In its recent decision in Ryerson Inc. v. Federal Ins. Co., 2102 U.S. App. LEXIS 7372 (Apr. 12, 2012), the United States Court of Appeals for the Seventh Circuit, applying Illinois law, had occasion to consider whether an underlying suit seeking rescission of a fraudulent transaction triggered coverage under a directors and officers liability policy.
The underlying facts in Ryerson involved the insured’s allegedly fraudulent sale of a number of subsidiaries to EMC Group. EMC later sued Ryerson, seeking rescission of the sale and restitution of the purchase price on the theory that Ryerson withheld certain material information concerning one of the subsidiaries. EMC claimed that Ryerson fraudulently concealed this information in an effort to induce the sale. EMC also alleged causes of action for breach of contract and breach of warranty. Federal Insurance Company denied coverage to Ryerson, and Ryerson subsequently settled the matter with EMC for $8.5 million.
Federal’s policy provided coverage for “all LOSS for which [the insured] becomes legally obligated to pay on account of any CLAIM … for a WRONGFUL ACT … .” Federal argued that “loss” does not and cannot include restitution. The court agreed, stating that allowing coverage for such claims would, in essence, encourage fraud. Citing to a number of cases, including its seminal decision in Level 3 Communications, Inc. v. Federal Ins. Co., 272 F.3d 908 (7th Cir. 2001), the court explained that:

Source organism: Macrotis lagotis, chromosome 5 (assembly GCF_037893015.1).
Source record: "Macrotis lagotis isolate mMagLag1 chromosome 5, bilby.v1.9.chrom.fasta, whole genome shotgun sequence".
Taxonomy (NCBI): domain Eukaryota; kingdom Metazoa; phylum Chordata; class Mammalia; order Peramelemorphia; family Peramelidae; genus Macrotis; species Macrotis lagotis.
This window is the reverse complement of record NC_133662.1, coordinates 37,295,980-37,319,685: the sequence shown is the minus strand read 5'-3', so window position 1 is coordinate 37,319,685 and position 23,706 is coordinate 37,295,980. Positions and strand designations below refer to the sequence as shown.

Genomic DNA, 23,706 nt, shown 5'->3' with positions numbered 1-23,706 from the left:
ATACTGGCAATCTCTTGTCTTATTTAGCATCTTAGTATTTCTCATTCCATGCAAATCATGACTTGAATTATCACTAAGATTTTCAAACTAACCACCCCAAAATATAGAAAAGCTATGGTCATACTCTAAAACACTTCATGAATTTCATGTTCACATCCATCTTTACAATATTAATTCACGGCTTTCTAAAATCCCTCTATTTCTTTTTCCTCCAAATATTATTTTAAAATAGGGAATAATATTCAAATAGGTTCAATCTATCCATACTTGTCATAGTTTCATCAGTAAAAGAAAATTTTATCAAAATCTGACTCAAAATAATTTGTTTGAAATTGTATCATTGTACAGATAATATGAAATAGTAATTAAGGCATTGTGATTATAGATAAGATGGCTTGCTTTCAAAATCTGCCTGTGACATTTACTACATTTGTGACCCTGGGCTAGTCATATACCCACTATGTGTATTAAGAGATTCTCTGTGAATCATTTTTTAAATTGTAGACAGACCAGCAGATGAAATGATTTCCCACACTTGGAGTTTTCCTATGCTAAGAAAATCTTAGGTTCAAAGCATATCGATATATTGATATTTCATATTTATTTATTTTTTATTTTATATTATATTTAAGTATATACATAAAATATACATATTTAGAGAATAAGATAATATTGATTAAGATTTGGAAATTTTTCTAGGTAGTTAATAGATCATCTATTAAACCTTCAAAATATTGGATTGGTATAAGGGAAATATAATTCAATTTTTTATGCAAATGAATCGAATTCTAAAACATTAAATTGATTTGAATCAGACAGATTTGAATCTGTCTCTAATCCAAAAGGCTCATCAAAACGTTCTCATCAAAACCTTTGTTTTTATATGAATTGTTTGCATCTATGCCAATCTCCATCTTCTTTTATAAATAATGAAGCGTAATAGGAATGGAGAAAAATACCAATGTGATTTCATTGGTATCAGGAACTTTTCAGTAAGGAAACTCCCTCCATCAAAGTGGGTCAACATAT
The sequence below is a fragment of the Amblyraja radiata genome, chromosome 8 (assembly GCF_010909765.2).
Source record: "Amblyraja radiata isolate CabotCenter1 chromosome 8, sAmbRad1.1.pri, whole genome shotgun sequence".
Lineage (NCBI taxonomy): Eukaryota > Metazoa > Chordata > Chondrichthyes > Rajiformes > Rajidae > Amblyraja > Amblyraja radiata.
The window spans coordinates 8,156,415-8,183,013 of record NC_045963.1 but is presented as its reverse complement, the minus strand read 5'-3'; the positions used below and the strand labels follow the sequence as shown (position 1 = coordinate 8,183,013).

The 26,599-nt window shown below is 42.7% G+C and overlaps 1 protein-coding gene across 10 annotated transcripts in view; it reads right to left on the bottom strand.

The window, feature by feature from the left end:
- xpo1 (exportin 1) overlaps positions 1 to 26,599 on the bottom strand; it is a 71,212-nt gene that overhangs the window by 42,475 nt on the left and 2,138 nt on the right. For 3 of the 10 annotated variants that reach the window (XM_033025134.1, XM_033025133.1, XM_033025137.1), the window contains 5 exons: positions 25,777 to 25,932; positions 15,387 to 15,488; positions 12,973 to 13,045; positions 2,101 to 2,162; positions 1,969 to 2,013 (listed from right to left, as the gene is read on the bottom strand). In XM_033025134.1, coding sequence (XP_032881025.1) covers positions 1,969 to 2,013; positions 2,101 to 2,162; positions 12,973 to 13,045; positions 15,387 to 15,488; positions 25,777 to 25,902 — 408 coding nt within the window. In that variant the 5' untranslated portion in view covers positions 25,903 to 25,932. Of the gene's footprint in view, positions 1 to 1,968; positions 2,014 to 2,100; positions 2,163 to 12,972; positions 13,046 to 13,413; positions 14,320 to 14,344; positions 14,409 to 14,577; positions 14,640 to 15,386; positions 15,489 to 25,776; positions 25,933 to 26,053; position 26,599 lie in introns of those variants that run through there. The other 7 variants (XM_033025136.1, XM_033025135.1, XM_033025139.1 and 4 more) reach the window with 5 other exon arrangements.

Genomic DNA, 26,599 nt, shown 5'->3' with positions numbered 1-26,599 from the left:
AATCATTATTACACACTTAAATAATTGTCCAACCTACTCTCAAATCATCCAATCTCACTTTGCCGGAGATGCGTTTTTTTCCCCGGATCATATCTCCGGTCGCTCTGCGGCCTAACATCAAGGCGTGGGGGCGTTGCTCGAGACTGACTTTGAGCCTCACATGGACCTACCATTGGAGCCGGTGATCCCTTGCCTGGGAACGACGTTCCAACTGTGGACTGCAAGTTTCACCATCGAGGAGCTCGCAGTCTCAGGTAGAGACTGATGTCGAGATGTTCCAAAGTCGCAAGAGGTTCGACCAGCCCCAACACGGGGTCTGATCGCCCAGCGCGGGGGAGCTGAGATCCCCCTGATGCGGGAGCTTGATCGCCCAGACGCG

If disgorging [the proceeds of ill-gotten gains] is included within the policy’s definition of “loss,” thieves could buy insurance against having to return money they stole. No one writes such insurance.
The court further explained that regardless of whether the for restitution claim is based on fraud or an innocent mistake is of no consequence. Rather, the key determination is whether the claim is for compensatory damages or for return of “something that belongs of right not to [the defendant] but to the plaintiff.” As such, the court noted, it was not a relevant consideration that EMC styled its complaint as one for damages:
EMC was seeking to recover a profit made at its expense by Ryerson’s fraud, which means that if the insurance company were liable to Ryerson, Ryerson would get to keep profits of fraud. Having to surrender those profits was not a “loss” to Ryerson within the meaning of the insurance policy … .
The court acknowledged that in some instances, a judgment or settlement in a fraud case can include a combination of restitution and damages, the latter of which may be covered. For instance, the EMC complaint initially sought recovery “transaction costs,” which the court agreed “would not be restitution because Ryerson gained nothing from the money that EMC paid its lawyers and accountants to handle the acquisition [of the subsidiary group].” The court nevertheless concluded that because the underlying settlement made no effort to allocate as between restitution and such transaction costs, Ryerson forfeited any right it may have had for such amounts.